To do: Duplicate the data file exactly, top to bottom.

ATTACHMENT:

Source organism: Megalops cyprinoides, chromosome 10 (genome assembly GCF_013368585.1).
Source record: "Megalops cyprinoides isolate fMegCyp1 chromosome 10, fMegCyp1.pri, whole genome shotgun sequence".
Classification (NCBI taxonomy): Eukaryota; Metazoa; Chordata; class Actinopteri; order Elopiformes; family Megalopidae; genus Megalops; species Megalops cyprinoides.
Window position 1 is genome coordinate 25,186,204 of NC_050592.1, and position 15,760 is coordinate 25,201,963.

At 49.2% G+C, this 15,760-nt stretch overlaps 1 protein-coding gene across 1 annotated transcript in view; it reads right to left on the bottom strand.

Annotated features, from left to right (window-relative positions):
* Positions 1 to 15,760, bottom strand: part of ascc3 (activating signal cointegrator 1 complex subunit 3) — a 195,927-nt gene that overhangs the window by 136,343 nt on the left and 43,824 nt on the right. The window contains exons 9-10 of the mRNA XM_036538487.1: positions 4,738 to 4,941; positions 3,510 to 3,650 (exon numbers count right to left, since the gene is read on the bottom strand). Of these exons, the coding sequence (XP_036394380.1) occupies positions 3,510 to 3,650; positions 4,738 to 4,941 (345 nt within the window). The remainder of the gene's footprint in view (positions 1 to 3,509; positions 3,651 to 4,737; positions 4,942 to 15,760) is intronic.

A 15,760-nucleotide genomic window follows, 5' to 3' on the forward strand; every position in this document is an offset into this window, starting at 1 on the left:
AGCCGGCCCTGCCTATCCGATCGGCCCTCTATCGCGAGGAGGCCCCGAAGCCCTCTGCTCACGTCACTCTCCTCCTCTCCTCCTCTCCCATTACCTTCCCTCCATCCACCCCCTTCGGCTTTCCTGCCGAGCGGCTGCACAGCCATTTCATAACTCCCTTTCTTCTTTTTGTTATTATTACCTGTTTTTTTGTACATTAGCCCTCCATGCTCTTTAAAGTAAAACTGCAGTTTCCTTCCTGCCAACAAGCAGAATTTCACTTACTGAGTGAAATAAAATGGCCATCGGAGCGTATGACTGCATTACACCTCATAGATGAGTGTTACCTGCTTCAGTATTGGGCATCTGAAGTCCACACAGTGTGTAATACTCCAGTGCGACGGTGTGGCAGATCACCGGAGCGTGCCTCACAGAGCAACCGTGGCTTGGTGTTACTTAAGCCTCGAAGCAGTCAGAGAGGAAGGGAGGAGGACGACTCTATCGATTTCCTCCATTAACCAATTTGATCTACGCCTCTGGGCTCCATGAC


Source organism: Megalops cyprinoides, chromosome 10 (genome assembly GCF_013368585.1).
Source record: "Megalops cyprinoides isolate fMegCyp1 chromosome 10, fMegCyp1.pri, whole genome shotgun sequence".
Classification (NCBI taxonomy): Eukaryota; Metazoa; Chordata; class Actinopteri; order Elopiformes; family Megalopidae; genus Megalops; species Megalops cyprinoides.
Window position 1 is genome coordinate 25,186,204 of NC_050592.1, and position 15,760 is coordinate 25,201,963.

At 49.2% G+C, this 15,760-nt stretch overlaps 1 protein-coding gene across 1 annotated transcript in view; it reads right to left on the bottom strand.

Annotated features, from left to right (window-relative positions):
* Positions 1 to 15,760, bottom strand: part of ascc3 (activating signal cointegrator 1 complex subunit 3) — a 195,927-nt gene that overhangs the window by 136,343 nt on the left and 43,824 nt on the right. The window contains exons 9-10 of the mRNA XM_036538487.1: positions 4,738 to 4,941; positions 3,510 to 3,650 (exon numbers count right to left, since the gene is read on the bottom strand). Of these exons, the coding sequence (XP_036394380.1) occupies positions 3,510 to 3,650; positions 4,738 to 4,941 (345 nt within the window). The remainder of the gene's footprint in view (positions 1 to 3,509; positions 3,651 to 4,737; positions 4,942 to 15,760) is intronic.

A 15,760-nucleotide genomic window follows, 5' to 3' on the forward strand; every position in this document is an offset into this window, starting at 1 on the left:
AGCCGGCCCTGCCTATCCGATCGGCCCTCTATCGCGAGGAGGCCCCGAAGCCCTCTGCTCACGTCACTCTCCTCCTCTCCTCCTCTCCCATTACCTTCCCTCCATCCACCCCCTTCGGCTTTCCTGCCGAGCGGCTGCACAGCCATTTCATAACTCCCTTTCTTCTTTTTGTTATTATTACCTGTTTTTTTGTACATTAGCCCTCCATGCTCTTTAAAGTAAAACTGCAGTTTCCTTCCTGCCAACAAGCAGAATTTCACTTACTGAGTGAAATAAAATGGCCATCGGAGCGTATGACTGCATTACACCTCATAGATGAGTGTTACCTGCTTCAGTATTGGGCATCTGAAGTCCACACAGTGTGTAATACTCCAGTGCGACGGTGTGGCAGATCACCGGAGCGTGCCTCACAGAGCAACCGTGGCTTGGTGTTACTTAAGCCTCGAAGCAGTCAGAGAGGAAGGGAGGAGGACGACTCTATCGATTTCCTCCATTAACCAATTTGATCTACGCCTCTGGGCTCCATGAC